Here are a few of the things that can make you hungry: seeing, smelling, reading, or even thinking about food. Hearing music that reminds you of a good meal. Walking by a place where you once ate something good. Even after you’ve just had a hearty lunch, imagining something delicious can make you salivate. Being genuinely hungry, on the other hand—in the sense of physiologically needing food—matters little. It’s enough to walk by a doughnut shop to start wanting a doughnut. Studies show that rats that have eaten a lot are just as eager to eat chocolate cereal as hungry rats are to eat laboratory chow. Humans don’t seem all that different. More often than not, we eat because we want to eat—not because we need to. Recent studies show that our physical level of hunger, in fact, does not correlate strongly with how much hunger we say that we feel or how much food we go on to consume.
That’s something of a departure from commonly held views of what it means to be hungry. Traditionally, hunger has been seen as largely physiological: our body becomes depleted and, to maintain homeostasis—the body’s status quo—certain hormones are released into our bloodstream and stomach to signal to our brain that it’s time to replenish its resources. We eat. We digest. We use up our store of energy. The process repeats. “There are literally thousands of studies on the behavioral and biological effects of prolonged food deprivation,” Michael Lowe, a psychologist at Drexel University who has been researching hunger since the late seventies, told me.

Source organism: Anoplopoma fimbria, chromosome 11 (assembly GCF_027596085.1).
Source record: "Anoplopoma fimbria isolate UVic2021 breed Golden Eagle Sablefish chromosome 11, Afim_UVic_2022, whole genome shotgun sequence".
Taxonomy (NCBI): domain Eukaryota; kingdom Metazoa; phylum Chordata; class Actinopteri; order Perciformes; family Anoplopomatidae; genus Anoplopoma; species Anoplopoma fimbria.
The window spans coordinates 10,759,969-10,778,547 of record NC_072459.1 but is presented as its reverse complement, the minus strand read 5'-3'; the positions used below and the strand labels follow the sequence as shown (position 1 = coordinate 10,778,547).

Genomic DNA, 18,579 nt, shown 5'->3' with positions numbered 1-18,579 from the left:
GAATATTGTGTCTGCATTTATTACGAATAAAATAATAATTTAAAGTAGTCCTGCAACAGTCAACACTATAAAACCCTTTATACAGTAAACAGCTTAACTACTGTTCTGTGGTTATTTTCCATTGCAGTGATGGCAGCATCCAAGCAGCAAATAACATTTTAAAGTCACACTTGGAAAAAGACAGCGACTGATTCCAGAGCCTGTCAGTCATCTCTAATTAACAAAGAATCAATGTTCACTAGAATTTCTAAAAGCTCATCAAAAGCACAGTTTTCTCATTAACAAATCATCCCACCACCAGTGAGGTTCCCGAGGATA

Food deprivation, however, is generally not a problem in modern, developed societies. While our ancestors had to struggle to consume enough calories, we can just go to the fridge or the supermarket. As a result, though newborns behave much like animals and our calorie-deprived ancestors—they eat when they are physiologically hungry (and they let you know when they feel that way)—that internal reliance soon goes away. From an early age, we learn to depend increasingly on external, socially, and culturally based cues. Infants as young as twelve months already show signs of taking eating cues from adults—and the eating behaviors that we learn at home often follow us later in life. Lowe calls it the difference between homeostatic and hedonic eating: eating for need and eating for pleasure.
For the rest of the story: http://www.newyorker.com/online/blogs/mariakonnikova/2014/04/why-we-eat-and-why-we-gain-weight.html?utm_source=www&utm_medium=tw&utm_campaign=20140410